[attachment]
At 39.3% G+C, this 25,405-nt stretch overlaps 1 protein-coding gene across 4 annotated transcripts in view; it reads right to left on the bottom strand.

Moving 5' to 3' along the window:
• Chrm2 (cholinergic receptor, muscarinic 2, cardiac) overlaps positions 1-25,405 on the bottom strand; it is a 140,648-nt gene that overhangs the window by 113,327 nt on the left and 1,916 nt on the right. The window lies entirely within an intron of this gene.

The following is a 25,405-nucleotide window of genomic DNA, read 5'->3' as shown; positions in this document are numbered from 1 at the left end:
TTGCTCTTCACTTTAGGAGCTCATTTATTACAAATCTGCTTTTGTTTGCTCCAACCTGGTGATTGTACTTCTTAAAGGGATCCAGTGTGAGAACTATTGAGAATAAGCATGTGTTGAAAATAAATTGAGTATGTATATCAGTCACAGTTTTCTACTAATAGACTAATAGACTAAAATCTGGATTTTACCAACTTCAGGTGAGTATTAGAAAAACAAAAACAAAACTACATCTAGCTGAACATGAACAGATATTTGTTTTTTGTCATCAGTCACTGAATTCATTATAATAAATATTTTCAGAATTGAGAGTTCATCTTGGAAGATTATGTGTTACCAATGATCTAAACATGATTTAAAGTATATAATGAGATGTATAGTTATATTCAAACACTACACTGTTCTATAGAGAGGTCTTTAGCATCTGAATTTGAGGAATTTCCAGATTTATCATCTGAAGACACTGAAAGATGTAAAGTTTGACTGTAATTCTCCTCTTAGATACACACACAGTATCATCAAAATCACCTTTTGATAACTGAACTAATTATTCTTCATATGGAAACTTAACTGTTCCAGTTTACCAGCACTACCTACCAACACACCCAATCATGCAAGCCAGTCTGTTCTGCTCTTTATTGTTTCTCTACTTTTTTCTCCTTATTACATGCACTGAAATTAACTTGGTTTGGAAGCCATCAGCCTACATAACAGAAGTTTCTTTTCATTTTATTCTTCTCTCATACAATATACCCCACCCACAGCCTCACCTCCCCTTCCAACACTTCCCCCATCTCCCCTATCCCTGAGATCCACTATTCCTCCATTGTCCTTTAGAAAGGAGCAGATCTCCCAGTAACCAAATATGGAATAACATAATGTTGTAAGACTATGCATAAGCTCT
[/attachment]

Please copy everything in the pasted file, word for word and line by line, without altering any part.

At 39.3% G+C, this 25,405-nt stretch overlaps 1 protein-coding gene across 4 annotated transcripts in view; it reads right to left on the bottom strand.

Moving 5' to 3' along the window:
• Chrm2 (cholinergic receptor, muscarinic 2, cardiac) overlaps positions 1-25,405 on the bottom strand; it is a 140,648-nt gene that overhangs the window by 113,327 nt on the left and 1,916 nt on the right. The window lies entirely within an intron of this gene.

The following is a 25,405-nucleotide window of genomic DNA, read 5'->3' as shown; positions in this document are numbered from 1 at the left end:
TTGCTCTTCACTTTAGGAGCTCATTTATTACAAATCTGCTTTTGTTTGCTCCAACCTGGTGATTGTACTTCTTAAAGGGATCCAGTGTGAGAACTATTGAGAATAAGCATGTGTTGAAAATAAATTGAGTATGTATATCAGTCACAGTTTTCTACTAATAGACTAATAGACTAAAATCTGGATTTTACCAACTTCAGGTGAGTATTAGAAAAACAAAAACAAAACTACATCTAGCTGAACATGAACAGATATTTGTTTTTTGTCATCAGTCACTGAATTCATTATAATAAATATTTTCAGAATTGAGAGTTCATCTTGGAAGATTATGTGTTACCAATGATCTAAACATGATTTAAAGTATATAATGAGATGTATAGTTATATTCAAACACTACACTGTTCTATAGAGAGGTCTTTAGCATCTGAATTTGAGGAATTTCCAGATTTATCATCTGAAGACACTGAAAGATGTAAAGTTTGACTGTAATTCTCCTCTTAGATACACACACAGTATCATCAAAATCACCTTTTGATAACTGAACTAATTATTCTTCATATGGAAACTTAACTGTTCCAGTTTACCAGCACTACCTACCAACACACCCAATCATGCAAGCCAGTCTGTTCTGCTCTTTATTGTTTCTCTACTTTTTTCTCCTTATTACATGCACTGAAATTAACTTGGTTTGGAAGCCATCAGCCTACATAACAGAAGTTTCTTTTCATTTTATTCTTCTCTCATACAATATACCCCACCCACAGCCTCACCTCCCCTTCCAACACTTCCCCCATCTCCCCTATCCCTGAGATCCACTATTCCTCCATTGTCCTTTAGAAAGGAGCAGATCTCCCAGTAACCAAATATGGAATAACATAATGTTGTAAGACTATGCATAAGCTCT